In instructing the jury the court stated the substance of the issues, among others made by the pleadings: whether ADT had misrepresented that the device was invulnerable, and if so, whether as a reasonable and prudent man Brink's reasonably relied upon any alleged false representation. The court then gave Instruction #1,*fn4 challenged here by Brink's as reversibly erroneous. This instruction states the elements that must be proved by Brink's for recovery. Proposition 5 of the instruction, the prudent man test, was given over Brink's' objection and is challenged here. Brink's contends that that part of the instruction implies that if Brink's was negligent it cannot recover and that the implication violates Illinois law which governs here.
The authoritative rule is stated in Schmidt v. Landfield, 20 Ill.2d 89, 169 N.E.2d 229 (1960), that a defendant cannot interpose a defense of negligence on the part of the person to whom the false statement was made, but that the party seeking relief has to establish that he was justified in his reliance, especially where he had an opportunity to ascertain the truth and did not do so. This court in Harry Alter Co. v. Chrysler Corp., 285 F.2d 903 (7th Cir. 1961), does not state a different rule. In Alter this court, applying Illinois law, stated that
It was incumbent upon plaintiff to prove by a preponderance of the evidence that a false representation was made as to some material fact, that the defendant know (sic) of the falsity and intended that plaintiff should rely upon the representation, that plaintiff, in ignorance of the falsity thereof, did rely upon the false representation, and that damage to the plaintiff resulted from its reliance thereon. Id. at 906. (Emphasis added.)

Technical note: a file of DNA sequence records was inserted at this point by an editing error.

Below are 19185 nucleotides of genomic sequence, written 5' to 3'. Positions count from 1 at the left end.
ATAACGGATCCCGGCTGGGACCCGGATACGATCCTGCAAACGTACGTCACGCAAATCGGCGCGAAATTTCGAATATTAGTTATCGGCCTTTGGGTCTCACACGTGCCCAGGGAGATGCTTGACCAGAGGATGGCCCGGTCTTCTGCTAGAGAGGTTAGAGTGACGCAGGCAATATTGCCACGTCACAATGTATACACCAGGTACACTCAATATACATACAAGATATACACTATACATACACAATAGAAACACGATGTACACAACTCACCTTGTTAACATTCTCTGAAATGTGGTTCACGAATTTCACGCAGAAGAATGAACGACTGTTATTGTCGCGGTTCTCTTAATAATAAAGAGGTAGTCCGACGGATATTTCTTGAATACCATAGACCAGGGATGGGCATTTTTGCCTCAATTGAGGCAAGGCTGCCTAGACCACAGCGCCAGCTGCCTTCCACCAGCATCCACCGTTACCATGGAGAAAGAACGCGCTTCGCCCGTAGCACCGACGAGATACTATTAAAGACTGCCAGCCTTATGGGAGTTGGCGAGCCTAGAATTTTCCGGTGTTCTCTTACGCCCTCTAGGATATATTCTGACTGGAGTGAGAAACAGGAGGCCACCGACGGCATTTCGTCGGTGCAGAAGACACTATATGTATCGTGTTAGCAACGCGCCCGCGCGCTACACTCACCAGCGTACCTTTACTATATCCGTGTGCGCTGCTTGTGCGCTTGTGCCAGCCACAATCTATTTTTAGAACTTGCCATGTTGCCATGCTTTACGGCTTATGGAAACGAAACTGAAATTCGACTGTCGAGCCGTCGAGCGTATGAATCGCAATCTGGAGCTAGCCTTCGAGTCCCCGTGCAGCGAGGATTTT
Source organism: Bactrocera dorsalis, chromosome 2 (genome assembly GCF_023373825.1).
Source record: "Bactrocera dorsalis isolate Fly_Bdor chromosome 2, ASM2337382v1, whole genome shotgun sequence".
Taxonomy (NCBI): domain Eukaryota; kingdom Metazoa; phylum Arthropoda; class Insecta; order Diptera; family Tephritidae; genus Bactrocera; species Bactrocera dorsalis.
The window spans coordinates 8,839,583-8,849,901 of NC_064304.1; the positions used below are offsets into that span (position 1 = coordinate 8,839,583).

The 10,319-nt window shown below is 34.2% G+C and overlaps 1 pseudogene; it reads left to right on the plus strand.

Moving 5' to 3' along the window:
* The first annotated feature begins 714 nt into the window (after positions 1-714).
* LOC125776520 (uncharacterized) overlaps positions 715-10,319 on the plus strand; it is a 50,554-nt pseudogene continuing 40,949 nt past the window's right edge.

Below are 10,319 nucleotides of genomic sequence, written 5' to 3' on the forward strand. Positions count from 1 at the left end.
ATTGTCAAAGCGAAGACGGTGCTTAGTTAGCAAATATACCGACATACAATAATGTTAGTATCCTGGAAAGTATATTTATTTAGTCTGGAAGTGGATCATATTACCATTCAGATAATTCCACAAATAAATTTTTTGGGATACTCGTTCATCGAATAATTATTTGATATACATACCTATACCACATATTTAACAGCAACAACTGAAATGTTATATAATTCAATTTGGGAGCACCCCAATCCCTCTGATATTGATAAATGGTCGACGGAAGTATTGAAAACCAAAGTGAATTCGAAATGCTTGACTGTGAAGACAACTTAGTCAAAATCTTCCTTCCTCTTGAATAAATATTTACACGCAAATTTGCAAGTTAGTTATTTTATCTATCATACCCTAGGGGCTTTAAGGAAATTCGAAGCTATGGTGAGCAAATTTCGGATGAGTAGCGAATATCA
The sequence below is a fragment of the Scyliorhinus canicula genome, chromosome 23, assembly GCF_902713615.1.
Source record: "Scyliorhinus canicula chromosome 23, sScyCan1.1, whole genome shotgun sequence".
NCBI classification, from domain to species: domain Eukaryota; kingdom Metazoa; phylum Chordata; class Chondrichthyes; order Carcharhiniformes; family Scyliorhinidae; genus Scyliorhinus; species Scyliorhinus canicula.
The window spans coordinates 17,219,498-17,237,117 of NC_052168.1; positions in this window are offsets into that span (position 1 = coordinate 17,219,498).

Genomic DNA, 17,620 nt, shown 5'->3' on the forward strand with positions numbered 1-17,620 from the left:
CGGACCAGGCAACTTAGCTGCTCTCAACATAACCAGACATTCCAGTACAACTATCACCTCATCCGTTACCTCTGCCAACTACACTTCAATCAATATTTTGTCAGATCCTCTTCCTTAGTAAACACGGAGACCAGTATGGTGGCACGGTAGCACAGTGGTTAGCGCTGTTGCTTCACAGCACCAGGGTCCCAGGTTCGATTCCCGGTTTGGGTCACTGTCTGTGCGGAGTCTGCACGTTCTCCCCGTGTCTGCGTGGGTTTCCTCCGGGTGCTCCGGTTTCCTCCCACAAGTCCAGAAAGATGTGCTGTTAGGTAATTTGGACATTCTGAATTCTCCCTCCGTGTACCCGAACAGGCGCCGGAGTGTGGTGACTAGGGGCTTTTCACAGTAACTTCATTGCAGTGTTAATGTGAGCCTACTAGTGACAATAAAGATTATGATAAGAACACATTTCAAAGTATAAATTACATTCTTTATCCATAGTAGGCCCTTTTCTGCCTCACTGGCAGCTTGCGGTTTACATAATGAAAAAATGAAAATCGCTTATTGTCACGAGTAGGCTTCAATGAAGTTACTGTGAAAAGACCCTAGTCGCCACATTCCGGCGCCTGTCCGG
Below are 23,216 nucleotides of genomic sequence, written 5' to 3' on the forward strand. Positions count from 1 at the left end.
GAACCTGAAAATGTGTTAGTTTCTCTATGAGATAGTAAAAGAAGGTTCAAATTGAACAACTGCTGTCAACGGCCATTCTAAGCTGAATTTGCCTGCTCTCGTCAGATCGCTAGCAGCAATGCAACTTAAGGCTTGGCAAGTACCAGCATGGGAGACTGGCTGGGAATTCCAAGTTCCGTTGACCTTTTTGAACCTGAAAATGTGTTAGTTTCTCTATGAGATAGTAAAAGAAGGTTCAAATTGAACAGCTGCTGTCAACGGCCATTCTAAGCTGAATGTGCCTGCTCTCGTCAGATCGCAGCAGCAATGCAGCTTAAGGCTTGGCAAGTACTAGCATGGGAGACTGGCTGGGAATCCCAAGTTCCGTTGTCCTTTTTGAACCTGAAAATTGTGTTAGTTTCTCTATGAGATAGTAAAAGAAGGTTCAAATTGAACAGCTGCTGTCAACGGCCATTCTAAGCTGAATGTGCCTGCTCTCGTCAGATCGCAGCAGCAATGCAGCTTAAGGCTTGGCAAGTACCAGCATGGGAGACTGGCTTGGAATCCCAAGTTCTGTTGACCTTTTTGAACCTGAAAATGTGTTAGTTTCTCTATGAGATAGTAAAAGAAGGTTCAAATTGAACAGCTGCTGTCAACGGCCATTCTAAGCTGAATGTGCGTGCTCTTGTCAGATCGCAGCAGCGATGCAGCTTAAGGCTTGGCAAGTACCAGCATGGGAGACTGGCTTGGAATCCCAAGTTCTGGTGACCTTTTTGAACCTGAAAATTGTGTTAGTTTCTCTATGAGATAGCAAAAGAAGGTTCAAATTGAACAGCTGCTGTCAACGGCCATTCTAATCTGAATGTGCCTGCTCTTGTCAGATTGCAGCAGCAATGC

To prove ignorance of a false statement, a plaintiff must objectively show that he acted as a man of ordinary prudence in relying upon the statement's credibility.
We have read the Illinois cases cited by Brink's and ADT on the validity of the challenged instruction here. They vary in expression, but in substance state the same governing rule: Roda v. Berko, 401 Ill. 335, 340, 81 N.E.2d 912, 914 (1948) ("must reasonably believe it to be true"); Pustelniak v. Vilimas, 352 Ill. 270, 276, 185 N.E. 611, 614 (1933) ("or [the absence] of any facts which should arouse doubt or suspicion," (emphasis added) in which events the person was not bound to make inquiries for himself); Endsley v. Johns, 120 Ill. 469, 480, 12 N.E. 247, 251 (1887) ("without knowledge of the falsehood, or the present opportunity or ability of verification, and under circumstances justifying belief * * *."); Schwabacker v. Riddle, 99 Ill. 343, 346 (1881) ("ordinary prudence"); Broberg v. Mann, 66 Ill.App.2d 134, 213 N.E.2d 89 (1965) (relied on with the right to do so); Tate v. Jackson, 22 Ill.App.2d 471, 161 N.E.2d 156 (1959) (citing Endsley).